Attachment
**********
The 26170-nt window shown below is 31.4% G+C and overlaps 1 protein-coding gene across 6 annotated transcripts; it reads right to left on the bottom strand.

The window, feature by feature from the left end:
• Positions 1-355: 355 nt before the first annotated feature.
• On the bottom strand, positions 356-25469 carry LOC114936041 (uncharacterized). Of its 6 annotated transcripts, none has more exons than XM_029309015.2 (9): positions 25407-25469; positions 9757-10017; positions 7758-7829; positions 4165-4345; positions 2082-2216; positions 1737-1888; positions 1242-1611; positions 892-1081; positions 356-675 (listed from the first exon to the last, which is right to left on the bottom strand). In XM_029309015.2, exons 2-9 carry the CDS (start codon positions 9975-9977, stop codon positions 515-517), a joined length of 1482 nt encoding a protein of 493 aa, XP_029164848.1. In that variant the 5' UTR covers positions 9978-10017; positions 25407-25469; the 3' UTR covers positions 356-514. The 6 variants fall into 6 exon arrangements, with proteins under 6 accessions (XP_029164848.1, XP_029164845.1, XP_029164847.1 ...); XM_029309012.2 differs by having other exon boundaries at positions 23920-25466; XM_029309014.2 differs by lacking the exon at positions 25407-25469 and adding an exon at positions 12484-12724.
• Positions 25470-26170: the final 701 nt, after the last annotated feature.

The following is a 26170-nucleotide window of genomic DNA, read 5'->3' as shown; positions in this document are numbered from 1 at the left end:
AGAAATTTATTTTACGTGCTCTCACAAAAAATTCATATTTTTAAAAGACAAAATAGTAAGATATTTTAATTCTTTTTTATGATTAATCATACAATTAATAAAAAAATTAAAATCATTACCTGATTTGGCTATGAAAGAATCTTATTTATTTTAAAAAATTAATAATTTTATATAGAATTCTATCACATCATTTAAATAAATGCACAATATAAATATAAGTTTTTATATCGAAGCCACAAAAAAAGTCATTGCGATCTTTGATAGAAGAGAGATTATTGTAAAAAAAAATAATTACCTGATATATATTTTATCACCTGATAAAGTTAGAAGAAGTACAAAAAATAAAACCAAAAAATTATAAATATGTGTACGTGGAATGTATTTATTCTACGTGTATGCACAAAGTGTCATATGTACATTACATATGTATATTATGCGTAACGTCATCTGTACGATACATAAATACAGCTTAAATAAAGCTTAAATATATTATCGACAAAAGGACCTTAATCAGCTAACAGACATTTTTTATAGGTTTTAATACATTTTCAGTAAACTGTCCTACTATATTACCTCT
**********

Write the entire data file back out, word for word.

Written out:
The 26170-nt window shown below is 31.4% G+C and overlaps 1 protein-coding gene across 6 annotated transcripts; it reads right to left on the bottom strand.

The window, feature by feature from the left end:
• Positions 1-355: 355 nt before the first annotated feature.
• On the bottom strand, positions 356-25469 carry LOC114936041 (uncharacterized). Of its 6 annotated transcripts, none has more exons than XM_029309015.2 (9): positions 25407-25469; positions 9757-10017; positions 7758-7829; positions 4165-4345; positions 2082-2216; positions 1737-1888; positions 1242-1611; positions 892-1081; positions 356-675 (listed from the first exon to the last, which is right to left on the bottom strand). In XM_029309015.2, exons 2-9 carry the CDS (start codon positions 9975-9977, stop codon positions 515-517), a joined length of 1482 nt encoding a protein of 493 aa, XP_029164848.1. In that variant the 5' UTR covers positions 9978-10017; positions 25407-25469; the 3' UTR covers positions 356-514. The 6 variants fall into 6 exon arrangements, with proteins under 6 accessions (XP_029164848.1, XP_029164845.1, XP_029164847.1 ...); XM_029309012.2 differs by having other exon boundaries at positions 23920-25466; XM_029309014.2 differs by lacking the exon at positions 25407-25469 and adding an exon at positions 12484-12724.
• Positions 25470-26170: the final 701 nt, after the last annotated feature.

The following is a 26170-nucleotide window of genomic DNA, read 5'->3' as shown; positions in this document are numbered from 1 at the left end:
AGAAATTTATTTTACGTGCTCTCACAAAAAATTCATATTTTTAAAAGACAAAATAGTAAGATATTTTAATTCTTTTTTATGATTAATCATACAATTAATAAAAAAATTAAAATCATTACCTGATTTGGCTATGAAAGAATCTTATTTATTTTAAAAAATTAATAATTTTATATAGAATTCTATCACATCATTTAAATAAATGCACAATATAAATATAAGTTTTTATATCGAAGCCACAAAAAAAGTCATTGCGATCTTTGATAGAAGAGAGATTATTGTAAAAAAAAATAATTACCTGATATATATTTTATCACCTGATAAAGTTAGAAGAAGTACAAAAAATAAAACCAAAAAATTATAAATATGTGTACGTGGAATGTATTTATTCTACGTGTATGCACAAAGTGTCATATGTACATTACATATGTATATTATGCGTAACGTCATCTGTACGATACATAAATACAGCTTAAATAAAGCTTAAATATATTATCGACAAAAGGACCTTAATCAGCTAACAGACATTTTTTATAGGTTTTAATACATTTTCAGTAAACTGTCCTACTATATTACCTCT